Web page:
New Jersey Wants Senator To Resign

By John Celock

New Jersey voters are indicating in a new poll they want one of their U.S. senators to resign.

A Quinnipiac University poll released Wednesday indicates that 53 percent of those surveyed wanted U.S. Sen. Robert Menendez (D), who is currently under federal indictment on corruption charges, to resign his seat. The poll comes a day after another Quinnipiac poll showed that New Jersey residents are calling on Gov. Chris Christie (R) to resign if he wants to continue his campaign for president.

The poll showed that 39 percent of those surveyed do not want Menendez to step down from office. Menendez, who is currently in his second term, has said that he will continue in office. He was indicted by federal prosecutors earlier this year on charges alleging that he took flights and donations from a Florida physician in exchange for official action.

The poll showed that Republicans and independents are leading the charge for Menendez’ resignation with 62 percent of Republicans surveyed calling for him to step down. Fifty six percent of independent voters in the poll called on him to resign while 43 percent of Democrats want Menendez to leave office.

Menendez was first appointed to the Senate in 2006 by then Gov. Jon Corzine (D) following 13 years in Congress and was elected to his first full term later that year.

Corzine’s appointment of Menendez fulfilled a childhood dream for Menendez, the son of Cuban immigrants. Menendez rose from the Union City Board of Education, where he was elected at the age of 20, to serve as Union City’s mayor and in both houses of the state Legislature before heading to Congress. While serving as Board of Education secretary in Union City in the early 1980s, Menendez testified against former Union City Mayor William Musto, who was charged with corruption.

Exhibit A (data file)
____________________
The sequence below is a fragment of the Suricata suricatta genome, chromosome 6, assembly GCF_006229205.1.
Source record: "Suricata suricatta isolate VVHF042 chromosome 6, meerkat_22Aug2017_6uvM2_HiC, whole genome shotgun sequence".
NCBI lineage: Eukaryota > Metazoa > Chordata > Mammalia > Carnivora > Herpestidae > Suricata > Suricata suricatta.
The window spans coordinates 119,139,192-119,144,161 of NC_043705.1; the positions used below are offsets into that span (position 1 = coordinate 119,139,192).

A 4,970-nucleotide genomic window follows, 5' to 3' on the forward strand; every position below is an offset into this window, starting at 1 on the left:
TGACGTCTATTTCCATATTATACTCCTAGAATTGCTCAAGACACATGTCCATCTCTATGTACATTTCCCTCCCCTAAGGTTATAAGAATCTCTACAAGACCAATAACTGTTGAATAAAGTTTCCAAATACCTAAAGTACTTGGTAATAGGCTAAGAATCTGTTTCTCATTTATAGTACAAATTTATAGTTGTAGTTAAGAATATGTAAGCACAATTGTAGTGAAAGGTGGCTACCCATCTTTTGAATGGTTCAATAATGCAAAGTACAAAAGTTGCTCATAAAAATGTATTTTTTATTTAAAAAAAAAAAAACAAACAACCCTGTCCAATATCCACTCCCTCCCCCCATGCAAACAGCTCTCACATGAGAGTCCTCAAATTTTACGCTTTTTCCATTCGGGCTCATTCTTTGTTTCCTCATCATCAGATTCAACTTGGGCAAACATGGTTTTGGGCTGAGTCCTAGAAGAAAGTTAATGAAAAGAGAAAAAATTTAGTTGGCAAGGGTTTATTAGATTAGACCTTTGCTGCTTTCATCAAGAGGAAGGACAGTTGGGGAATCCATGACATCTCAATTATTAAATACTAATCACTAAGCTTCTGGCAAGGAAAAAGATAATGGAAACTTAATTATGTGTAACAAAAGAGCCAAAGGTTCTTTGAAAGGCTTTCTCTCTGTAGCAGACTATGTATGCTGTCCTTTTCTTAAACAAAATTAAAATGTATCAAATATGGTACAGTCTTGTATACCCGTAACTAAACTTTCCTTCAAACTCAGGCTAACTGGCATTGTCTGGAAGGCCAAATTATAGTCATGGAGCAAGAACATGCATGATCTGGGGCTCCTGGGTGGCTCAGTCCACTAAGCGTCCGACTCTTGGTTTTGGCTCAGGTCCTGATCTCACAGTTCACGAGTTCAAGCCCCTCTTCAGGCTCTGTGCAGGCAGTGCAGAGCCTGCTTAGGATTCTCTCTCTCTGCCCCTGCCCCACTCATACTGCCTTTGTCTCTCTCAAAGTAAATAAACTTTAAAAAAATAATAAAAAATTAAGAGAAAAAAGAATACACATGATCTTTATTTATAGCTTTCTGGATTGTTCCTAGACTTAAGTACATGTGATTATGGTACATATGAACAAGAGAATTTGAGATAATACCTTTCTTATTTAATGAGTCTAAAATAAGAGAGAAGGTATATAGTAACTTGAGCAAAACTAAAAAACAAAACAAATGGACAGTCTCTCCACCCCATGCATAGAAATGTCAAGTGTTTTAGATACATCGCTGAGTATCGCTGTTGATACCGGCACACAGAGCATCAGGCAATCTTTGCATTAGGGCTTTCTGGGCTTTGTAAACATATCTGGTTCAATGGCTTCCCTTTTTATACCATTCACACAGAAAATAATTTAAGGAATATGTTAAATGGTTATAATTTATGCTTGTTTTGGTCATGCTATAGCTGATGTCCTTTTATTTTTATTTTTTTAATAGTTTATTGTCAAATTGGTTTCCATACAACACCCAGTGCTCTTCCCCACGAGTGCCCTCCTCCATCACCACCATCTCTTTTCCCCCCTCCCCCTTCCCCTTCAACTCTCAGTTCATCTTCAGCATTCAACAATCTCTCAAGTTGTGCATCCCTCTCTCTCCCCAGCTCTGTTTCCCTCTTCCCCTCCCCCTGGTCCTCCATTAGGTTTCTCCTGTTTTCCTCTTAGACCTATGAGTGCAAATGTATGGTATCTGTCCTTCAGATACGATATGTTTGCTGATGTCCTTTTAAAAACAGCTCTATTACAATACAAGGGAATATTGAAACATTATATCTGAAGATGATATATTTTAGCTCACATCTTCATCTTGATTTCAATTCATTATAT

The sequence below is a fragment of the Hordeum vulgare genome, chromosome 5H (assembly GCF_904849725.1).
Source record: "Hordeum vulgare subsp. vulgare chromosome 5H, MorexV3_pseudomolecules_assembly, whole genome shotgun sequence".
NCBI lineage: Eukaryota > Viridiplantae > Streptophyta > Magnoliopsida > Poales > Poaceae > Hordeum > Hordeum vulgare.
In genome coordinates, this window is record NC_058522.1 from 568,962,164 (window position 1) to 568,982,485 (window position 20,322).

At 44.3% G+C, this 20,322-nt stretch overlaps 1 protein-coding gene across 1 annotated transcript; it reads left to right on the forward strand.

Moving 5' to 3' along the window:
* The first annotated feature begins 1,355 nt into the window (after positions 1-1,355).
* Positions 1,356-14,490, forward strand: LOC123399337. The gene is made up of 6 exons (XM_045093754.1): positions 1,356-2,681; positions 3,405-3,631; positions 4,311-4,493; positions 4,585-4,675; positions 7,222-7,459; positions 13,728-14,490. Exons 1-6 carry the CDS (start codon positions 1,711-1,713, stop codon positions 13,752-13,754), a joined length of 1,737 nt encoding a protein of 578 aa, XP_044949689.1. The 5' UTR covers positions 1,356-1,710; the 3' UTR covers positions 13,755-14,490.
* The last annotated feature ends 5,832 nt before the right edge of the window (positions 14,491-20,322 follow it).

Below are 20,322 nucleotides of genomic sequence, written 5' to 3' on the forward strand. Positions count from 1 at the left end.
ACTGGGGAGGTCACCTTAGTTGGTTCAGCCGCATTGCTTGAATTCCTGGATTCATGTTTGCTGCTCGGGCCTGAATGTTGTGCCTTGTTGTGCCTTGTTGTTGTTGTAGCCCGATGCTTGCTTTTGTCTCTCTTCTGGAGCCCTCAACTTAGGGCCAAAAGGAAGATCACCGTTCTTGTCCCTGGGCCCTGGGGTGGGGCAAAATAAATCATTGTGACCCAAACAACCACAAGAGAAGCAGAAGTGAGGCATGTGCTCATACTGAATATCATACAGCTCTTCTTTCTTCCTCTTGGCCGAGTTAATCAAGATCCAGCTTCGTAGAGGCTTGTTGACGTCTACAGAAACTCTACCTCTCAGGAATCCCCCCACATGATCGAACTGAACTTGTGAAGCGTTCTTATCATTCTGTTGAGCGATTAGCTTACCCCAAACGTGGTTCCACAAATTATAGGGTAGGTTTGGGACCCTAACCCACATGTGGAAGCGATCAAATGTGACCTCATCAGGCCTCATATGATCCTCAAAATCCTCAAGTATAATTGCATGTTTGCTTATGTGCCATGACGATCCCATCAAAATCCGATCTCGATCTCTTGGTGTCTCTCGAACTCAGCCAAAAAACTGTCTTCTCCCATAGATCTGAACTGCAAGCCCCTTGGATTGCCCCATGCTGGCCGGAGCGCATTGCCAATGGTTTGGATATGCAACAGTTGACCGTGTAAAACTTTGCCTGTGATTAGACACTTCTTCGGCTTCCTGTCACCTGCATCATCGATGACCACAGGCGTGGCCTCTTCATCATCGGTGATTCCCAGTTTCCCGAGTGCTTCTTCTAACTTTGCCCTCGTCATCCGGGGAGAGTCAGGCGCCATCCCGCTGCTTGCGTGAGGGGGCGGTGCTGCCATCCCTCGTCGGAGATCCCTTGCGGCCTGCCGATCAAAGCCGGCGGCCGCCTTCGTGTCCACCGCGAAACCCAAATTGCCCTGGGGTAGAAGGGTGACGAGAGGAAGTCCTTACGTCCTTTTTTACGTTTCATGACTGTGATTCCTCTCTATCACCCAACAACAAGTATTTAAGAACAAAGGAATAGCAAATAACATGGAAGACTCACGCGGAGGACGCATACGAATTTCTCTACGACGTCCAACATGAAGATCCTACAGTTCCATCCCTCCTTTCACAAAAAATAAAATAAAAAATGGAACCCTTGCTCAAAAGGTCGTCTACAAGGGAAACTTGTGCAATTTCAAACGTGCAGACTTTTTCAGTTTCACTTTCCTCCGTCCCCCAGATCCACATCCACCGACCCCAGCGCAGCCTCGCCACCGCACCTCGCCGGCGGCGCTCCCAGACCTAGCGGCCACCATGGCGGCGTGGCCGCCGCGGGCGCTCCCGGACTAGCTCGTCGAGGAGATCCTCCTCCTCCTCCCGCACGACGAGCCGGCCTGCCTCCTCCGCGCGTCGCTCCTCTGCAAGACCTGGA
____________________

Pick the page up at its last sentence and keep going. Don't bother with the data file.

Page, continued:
If Menendez were to resign, Christie would have the ability to name a new senator who would serve until the November 2016 election for the remaining two years of the term. The last Senate vacancy in New Jersey occurred in June 2013, when Democrat Frank Lautenberg died. At the time Christie appointed then state Attorney General Jeff Chiesa (R) to serve until an October 2013 special election for the remaining year of Lautenberg’s term. Chiesa did not run in the special election, which was won by Democrat Cory Booker.

Christie’s pick would likely be a Republican, adding to the GOP Senate majority. New Jersey has not elected a Republican to the U.S. Senate since 1972 and the two GOP senators who have served since 1979 – Chiesa and Nicholas Brady – were both appointed to fill short term vacancies.

The poll indicated that Booker, a former Newark mayor who was reelected in 2014, has a 48 percent job approval rating.